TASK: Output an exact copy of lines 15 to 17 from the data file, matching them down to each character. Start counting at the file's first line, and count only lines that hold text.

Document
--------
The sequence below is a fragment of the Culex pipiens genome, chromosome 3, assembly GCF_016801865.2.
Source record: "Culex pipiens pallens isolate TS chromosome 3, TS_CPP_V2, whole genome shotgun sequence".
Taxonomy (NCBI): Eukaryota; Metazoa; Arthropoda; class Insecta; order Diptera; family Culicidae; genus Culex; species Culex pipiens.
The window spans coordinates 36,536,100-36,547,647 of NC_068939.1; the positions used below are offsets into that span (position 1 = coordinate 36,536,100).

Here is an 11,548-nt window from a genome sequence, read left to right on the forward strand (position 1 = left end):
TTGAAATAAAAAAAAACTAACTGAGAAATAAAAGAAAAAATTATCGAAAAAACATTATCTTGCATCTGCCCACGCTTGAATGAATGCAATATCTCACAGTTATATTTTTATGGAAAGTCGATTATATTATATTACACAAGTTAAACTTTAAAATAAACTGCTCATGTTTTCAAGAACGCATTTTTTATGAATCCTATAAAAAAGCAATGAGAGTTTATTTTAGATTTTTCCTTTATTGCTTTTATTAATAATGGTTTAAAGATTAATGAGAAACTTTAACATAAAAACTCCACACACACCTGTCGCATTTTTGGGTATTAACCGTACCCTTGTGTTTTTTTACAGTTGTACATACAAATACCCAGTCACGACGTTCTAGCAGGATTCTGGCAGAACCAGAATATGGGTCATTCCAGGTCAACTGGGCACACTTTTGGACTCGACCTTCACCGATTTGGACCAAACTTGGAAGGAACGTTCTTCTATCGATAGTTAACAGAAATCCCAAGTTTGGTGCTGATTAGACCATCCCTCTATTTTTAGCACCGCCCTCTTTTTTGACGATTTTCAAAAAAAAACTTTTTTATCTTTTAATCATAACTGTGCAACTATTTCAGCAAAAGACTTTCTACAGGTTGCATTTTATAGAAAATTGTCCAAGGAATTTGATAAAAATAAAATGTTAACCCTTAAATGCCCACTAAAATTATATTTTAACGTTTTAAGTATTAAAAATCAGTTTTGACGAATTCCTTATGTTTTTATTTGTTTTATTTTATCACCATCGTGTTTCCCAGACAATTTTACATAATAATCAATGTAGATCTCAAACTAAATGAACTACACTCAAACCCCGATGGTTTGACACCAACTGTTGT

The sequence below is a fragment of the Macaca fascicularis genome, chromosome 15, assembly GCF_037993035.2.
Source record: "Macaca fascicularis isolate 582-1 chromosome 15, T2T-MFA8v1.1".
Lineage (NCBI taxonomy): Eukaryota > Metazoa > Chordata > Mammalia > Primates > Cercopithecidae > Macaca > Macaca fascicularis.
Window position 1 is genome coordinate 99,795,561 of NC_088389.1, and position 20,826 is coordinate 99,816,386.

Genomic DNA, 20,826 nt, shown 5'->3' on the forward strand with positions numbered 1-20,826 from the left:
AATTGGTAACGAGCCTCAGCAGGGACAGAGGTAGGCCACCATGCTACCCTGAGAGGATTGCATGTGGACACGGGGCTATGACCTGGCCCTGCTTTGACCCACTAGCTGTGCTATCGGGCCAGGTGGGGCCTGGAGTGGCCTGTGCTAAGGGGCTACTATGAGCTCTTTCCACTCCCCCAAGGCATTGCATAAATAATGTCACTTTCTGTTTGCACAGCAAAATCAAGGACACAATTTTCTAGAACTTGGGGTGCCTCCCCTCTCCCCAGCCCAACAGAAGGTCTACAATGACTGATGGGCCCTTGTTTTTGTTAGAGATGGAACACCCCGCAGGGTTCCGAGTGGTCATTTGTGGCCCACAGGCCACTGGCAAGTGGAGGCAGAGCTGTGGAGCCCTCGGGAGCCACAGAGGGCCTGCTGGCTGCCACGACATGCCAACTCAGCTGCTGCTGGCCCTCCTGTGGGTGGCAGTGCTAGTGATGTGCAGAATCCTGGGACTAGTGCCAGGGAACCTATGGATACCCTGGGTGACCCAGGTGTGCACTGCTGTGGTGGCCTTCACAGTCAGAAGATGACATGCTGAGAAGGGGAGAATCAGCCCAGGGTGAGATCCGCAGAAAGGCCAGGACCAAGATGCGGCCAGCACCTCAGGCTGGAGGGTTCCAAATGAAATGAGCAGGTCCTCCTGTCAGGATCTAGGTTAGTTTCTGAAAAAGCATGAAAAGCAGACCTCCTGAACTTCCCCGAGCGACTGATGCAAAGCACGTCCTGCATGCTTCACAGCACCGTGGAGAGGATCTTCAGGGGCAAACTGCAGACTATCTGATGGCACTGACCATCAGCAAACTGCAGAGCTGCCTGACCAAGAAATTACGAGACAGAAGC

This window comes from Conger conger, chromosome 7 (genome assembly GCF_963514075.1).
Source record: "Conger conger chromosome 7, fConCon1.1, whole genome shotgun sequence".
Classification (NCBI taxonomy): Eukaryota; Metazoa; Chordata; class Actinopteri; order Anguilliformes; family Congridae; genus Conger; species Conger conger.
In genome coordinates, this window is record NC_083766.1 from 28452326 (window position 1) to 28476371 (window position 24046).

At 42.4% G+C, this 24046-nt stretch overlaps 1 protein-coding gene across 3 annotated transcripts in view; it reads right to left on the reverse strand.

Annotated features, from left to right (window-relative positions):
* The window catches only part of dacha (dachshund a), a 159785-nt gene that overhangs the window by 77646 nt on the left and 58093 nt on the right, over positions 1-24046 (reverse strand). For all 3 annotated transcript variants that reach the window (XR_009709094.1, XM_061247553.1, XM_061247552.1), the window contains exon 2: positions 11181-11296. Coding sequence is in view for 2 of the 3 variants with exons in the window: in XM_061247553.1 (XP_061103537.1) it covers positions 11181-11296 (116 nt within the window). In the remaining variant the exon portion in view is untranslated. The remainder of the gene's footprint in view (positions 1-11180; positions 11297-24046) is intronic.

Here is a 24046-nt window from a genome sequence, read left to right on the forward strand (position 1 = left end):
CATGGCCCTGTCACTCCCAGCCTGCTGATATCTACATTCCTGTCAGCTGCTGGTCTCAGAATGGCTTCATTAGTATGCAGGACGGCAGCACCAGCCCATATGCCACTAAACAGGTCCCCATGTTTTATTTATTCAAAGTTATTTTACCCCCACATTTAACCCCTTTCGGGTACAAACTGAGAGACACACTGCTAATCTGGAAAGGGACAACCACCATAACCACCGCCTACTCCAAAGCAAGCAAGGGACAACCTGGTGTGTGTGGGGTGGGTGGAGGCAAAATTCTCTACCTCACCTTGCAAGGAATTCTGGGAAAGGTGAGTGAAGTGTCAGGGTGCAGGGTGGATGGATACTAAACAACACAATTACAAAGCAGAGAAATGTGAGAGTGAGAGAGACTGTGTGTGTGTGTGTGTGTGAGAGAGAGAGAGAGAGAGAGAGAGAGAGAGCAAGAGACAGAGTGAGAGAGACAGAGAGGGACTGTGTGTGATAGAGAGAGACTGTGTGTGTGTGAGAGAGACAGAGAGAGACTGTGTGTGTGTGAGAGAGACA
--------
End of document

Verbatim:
Classification (NCBI taxonomy): Eukaryota; Metazoa; Chordata; class Actinopteri; order Anguilliformes; family Congridae; genus Conger; species Conger conger.
In genome coordinates, this window is record NC_083766.1 from 28452326 (window position 1) to 28476371 (window position 24046).

At 42.4% G+C, this 24046-nt stretch overlaps 1 protein-coding gene across 3 annotated transcripts in view; it reads right to left on the reverse strand.